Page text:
Deposed Catalan President Carles Puigdemont has been freed on bail by a German court where judges have ruled out considering Spain’s extradition request over “sedition” and “rebellion” as German judges have found Puigdemont to have never engaged in nor promoted violence during his time in office where he declared Catalonia a sovereign republic.
While the court has rejected Spain’s’ immediate extradition request, German judges will consider whether extradition is appropriate concerning allegations that Puigdemont misused public funds. Critics of Spain content that all of the charges levelled against Puigdemont are political in nature and are being used as tools to persecute the individual who became the most visible symbol of Catalonia’s drive for independence in 2017.
While today’s move is seen as a boost to Puigdemont’s position, the German court also ruled that they do not believe that he would be subject to political persecution in Spain, which contradicts Puigdemont’s statements and those of his supporters, many of whom have been jailed by Spanish authorities.
The safety of Carles Puigdemont is no longer just a Catalan and Spanish issue, it is now a pan-European issue and Europe has failed from every perspective. No one in Europe could have be forced to take sides on the question of Catalan independence, even though the Catalan independence movement was and remains pro-European in its outlook. But by failing to condemn Spain for disallowing what at minimum could be termed a return to normalcy, the EU has abrogated its own duty to ensure the rights of peaceful protesters and the autonomy of non-violent political movements throughout the Union.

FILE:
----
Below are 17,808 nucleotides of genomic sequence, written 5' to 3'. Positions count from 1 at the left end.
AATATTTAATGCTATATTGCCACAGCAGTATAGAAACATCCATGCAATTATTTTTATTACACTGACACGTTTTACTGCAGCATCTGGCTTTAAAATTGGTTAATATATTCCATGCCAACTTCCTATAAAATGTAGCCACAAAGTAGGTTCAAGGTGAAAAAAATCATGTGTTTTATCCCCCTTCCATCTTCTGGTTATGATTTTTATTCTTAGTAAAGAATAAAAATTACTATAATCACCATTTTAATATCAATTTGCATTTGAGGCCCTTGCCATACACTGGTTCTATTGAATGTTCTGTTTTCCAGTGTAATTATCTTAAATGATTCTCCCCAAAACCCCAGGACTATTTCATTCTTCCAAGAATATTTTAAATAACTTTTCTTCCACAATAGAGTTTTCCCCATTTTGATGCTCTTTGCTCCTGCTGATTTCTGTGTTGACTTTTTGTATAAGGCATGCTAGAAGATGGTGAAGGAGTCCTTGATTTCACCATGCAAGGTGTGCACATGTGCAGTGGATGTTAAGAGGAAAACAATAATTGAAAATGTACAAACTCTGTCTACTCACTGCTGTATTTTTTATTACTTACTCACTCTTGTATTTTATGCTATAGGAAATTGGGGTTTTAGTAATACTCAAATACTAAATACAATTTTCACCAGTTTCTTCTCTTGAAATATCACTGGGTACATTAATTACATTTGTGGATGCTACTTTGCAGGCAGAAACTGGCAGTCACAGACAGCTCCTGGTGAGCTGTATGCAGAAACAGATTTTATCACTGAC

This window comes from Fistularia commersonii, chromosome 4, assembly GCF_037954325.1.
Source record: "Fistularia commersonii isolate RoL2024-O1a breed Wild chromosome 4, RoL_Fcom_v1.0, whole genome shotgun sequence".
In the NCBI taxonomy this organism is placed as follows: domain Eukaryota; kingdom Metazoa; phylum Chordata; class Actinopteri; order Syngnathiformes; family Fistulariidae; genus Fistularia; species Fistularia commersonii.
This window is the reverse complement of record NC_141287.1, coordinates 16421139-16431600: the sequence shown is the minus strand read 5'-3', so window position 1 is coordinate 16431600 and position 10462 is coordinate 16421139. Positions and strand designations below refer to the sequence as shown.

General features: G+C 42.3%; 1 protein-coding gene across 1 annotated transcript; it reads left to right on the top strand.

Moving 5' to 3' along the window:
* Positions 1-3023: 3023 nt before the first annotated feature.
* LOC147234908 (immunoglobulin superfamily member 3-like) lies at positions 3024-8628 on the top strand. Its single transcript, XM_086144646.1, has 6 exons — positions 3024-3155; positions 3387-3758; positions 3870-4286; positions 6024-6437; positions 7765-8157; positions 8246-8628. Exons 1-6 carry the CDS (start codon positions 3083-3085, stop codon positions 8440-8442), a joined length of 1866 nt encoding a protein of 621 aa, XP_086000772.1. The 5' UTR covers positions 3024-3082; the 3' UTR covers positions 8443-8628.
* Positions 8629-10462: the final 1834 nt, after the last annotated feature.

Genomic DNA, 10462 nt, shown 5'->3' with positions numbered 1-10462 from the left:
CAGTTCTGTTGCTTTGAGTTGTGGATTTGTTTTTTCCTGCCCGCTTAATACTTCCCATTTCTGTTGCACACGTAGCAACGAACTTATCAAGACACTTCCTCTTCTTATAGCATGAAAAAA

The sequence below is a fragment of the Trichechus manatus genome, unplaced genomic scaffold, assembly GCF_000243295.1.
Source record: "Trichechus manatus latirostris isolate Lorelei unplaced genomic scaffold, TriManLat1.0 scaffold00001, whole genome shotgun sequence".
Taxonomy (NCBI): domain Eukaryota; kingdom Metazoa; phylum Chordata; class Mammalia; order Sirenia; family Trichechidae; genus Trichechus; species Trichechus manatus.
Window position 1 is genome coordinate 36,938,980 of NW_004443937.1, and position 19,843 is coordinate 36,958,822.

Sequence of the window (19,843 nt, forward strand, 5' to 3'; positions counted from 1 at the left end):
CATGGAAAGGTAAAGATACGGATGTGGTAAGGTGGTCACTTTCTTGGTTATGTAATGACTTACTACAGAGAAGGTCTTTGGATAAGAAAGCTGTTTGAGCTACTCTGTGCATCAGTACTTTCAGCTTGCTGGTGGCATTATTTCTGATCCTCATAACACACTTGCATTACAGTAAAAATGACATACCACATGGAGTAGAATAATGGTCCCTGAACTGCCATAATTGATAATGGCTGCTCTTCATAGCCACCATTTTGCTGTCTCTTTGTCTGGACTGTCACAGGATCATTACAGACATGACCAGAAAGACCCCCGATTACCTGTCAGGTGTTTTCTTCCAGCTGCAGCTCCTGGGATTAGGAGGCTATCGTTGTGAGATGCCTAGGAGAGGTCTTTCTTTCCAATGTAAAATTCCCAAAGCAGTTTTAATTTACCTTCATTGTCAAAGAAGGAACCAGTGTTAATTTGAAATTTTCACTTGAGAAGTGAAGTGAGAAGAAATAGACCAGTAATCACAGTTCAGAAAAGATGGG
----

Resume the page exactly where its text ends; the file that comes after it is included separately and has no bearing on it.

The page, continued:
If Puigdemont is not given his freedom, which includes his freedom to travel to Barcelona unmolested, the EU will have capitulated to the most anti-democratic tendencies of one of its constituent members. Spain’s approach to the Catalan question means that the issue has gone from one of black and white to one where Catalan leaders will likely attempt to negotiate enhanced autonomy, seeing as there is little international support for independence. In other words, an issue that burnt brightly just months ago, has reverted to a kind of frozen conflict that can be most easily settled through direct talks between Barcelona’s independence factions and Madrid. Such talks would ideally be mediated by EU officials, except for the fact that at present, the EU has arrogantly washed its hands of one of the most pressing issues that the Union has faced since the 2007/2008 banking crisis.
The EU owes it to its citizens to see that Carles Puigdemont is treated with dignity as a man whose position in Spain is controversial, but one that is not violent. This is especially ironic as major EU powers backed the violent terrorist campaigns against the integrity of Yugoslavia in the 1990s, while many, particularly in Germany are sympathetic to Kurdish secessionist terrorist groups in Turkey, most notably the PKK. So while Germany supported the blood-soaked KLA in Yugoslavia and the blood-soaked PKK in Turkey, the largest state in the EU has seen fit to treat Carles Puigdemont like a menace, when even if one disagrees with his politics and his methods, no one could argue that he poses a danger to the life of anyone, anywhere.
Once again, the EU has let itself down at a moment when it could have served as an example for how to manage what ultimately is a political movement that renounces all forms of violence.